According to activist Rev. Doris Green, who heads up Chicago-based Men and Women in Prison Ministries, the Day of Unity, which this year takes place July 15, represents a day to "acknowledge the impact" of HIV/AIDS within the Black community.
The occasion was first marked in 2011 by NAACP and other stakeholders as part of a larger initiative to incorporate HIV/AIDS as a larger social justice issue within the Black church. Green sits on an advisory committee for the initiative, as does Rev. Charles Straight of Faith United Methodist Church.
Green said that about seven local churches are slated to take part July 15. Once Day of Unity began seven years ago, a key task for Chicago-area stakeholders has been opening the lines of communication and engagement between activists, service providers and community members in different parts of town.
"I've seen how the churches are coming together," Green said. "We've bridged the gaps between the South and West Sides."
Black Americans are among those most disproportionately impacted by HIV/AIDS, especially young Black men who have sex with men ( MSM ). In 2016, about 58% of African Americans who received an HIV diagnosis were gay or bisexual men, according to the Centers for Disease Control and Prevention ( CDC ). Green and other advocates think it's time for religious institutions to approach HIV/AIDS as a social justice issue, along the same lines as poverty or other community challenges, and the Day of Unity is an occasion for church leaders to address it from the pulpit.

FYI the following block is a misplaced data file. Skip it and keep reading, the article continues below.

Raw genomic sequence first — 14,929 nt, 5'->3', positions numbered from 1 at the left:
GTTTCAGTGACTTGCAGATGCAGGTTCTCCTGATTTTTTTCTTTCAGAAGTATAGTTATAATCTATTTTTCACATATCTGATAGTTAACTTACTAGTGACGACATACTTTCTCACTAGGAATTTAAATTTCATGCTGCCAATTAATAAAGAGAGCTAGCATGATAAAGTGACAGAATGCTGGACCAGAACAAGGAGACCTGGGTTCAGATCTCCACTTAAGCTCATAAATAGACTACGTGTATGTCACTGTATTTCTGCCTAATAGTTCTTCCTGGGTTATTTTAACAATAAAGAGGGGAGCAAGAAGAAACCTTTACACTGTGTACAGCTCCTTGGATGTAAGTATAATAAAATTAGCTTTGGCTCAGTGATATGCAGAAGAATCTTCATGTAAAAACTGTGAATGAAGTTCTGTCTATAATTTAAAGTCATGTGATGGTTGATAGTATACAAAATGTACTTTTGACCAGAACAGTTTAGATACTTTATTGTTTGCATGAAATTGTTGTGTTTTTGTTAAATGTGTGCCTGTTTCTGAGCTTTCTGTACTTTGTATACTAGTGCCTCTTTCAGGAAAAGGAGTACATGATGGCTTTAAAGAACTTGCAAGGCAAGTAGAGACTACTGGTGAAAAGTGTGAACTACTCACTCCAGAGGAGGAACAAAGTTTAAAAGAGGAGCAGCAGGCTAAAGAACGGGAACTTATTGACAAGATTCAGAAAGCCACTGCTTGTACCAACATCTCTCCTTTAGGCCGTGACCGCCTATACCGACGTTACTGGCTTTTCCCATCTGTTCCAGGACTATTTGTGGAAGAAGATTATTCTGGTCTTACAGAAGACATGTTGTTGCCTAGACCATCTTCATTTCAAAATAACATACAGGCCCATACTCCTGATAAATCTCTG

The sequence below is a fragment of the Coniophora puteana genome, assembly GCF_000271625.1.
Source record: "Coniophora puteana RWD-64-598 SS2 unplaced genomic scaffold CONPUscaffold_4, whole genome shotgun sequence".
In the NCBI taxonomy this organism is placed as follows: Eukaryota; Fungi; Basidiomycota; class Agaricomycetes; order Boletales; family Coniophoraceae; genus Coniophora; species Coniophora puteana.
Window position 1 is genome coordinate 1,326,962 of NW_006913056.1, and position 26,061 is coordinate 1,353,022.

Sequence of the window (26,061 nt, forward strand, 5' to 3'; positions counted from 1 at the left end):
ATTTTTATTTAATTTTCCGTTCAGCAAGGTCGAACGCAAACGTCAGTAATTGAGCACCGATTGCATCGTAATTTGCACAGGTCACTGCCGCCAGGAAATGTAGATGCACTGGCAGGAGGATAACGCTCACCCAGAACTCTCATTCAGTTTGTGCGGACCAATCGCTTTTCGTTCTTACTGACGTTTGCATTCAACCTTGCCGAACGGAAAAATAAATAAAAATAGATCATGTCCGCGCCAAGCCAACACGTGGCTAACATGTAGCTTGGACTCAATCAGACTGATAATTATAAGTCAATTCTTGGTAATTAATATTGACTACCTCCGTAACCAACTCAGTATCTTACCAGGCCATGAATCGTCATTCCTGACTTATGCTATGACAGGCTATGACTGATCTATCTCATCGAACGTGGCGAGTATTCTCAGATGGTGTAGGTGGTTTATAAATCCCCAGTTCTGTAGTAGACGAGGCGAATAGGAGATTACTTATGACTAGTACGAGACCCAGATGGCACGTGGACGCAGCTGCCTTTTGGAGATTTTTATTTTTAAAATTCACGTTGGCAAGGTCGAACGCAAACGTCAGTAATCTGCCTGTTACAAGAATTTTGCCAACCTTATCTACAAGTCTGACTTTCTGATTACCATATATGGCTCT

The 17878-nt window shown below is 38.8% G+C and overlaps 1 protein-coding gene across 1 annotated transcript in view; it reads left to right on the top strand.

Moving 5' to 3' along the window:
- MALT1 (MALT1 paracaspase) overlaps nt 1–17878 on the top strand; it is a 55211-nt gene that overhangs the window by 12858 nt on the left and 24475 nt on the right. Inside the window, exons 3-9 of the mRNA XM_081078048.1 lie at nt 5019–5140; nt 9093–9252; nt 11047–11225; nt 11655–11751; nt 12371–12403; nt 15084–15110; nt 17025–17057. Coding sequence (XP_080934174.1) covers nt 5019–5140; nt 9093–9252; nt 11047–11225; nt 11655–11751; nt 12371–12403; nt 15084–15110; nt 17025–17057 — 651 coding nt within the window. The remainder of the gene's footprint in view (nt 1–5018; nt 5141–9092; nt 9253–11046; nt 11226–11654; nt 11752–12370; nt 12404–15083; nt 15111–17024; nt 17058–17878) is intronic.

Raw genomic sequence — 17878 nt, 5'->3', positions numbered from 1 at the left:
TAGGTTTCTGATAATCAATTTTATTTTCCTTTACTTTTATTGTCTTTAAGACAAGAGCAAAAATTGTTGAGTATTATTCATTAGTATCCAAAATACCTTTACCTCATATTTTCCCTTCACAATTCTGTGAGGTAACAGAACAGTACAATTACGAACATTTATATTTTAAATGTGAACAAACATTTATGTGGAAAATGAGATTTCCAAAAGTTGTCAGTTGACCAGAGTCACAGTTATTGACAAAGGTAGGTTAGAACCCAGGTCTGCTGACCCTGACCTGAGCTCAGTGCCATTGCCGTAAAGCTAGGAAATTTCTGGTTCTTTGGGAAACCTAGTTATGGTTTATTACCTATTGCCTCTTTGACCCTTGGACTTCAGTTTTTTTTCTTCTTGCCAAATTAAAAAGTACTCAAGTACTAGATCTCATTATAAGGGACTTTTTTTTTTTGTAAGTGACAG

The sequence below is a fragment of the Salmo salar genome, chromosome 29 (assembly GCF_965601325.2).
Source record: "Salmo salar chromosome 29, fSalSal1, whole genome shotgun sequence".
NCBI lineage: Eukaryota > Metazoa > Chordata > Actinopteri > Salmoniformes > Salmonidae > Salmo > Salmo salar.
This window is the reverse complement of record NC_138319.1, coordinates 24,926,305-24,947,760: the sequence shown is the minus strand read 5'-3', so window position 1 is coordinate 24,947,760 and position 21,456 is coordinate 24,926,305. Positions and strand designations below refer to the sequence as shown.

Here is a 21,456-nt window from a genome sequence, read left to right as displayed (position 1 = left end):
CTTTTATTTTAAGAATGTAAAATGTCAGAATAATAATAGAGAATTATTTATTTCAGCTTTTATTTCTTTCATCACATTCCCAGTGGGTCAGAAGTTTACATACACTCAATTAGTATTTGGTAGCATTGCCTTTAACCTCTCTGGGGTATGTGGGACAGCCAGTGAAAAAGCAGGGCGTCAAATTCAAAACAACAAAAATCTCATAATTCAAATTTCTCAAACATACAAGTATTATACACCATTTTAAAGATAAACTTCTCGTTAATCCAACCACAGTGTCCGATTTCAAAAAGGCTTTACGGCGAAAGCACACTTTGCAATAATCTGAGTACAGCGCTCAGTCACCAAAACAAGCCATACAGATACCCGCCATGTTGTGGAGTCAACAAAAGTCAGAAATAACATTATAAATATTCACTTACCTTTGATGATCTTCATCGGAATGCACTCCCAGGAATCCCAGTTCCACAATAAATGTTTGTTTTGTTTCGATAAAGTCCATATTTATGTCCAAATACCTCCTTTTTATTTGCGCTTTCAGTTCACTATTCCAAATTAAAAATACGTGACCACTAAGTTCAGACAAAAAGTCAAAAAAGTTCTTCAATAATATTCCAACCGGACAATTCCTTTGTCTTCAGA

Green added that stigmatization and discrimination were still key barriers flummoxing advocates, but that outright ignorance is still a problem. Just a few months ago, she recalled, someone had asked her whether HIV could be transmitted via mosquito bites.
According to NAACP, goals for the initiative include trainings for faith leaders in the 30 U.S. cities with the greatest HIV burden; obtaining resolutions from mainline denominations pledging to incorporate HIV messaging into church activities; and integrating HIV-related materials into curriculum materials in predominately Black seminaries.
Green said that she would be at the NAACP's annual convention in San Antonio, Texas, on the Day of Unity, where she and others will be staffing a booth about HIV/AIDS awareness and prevention.
"We will be there to educate the people on this," she said.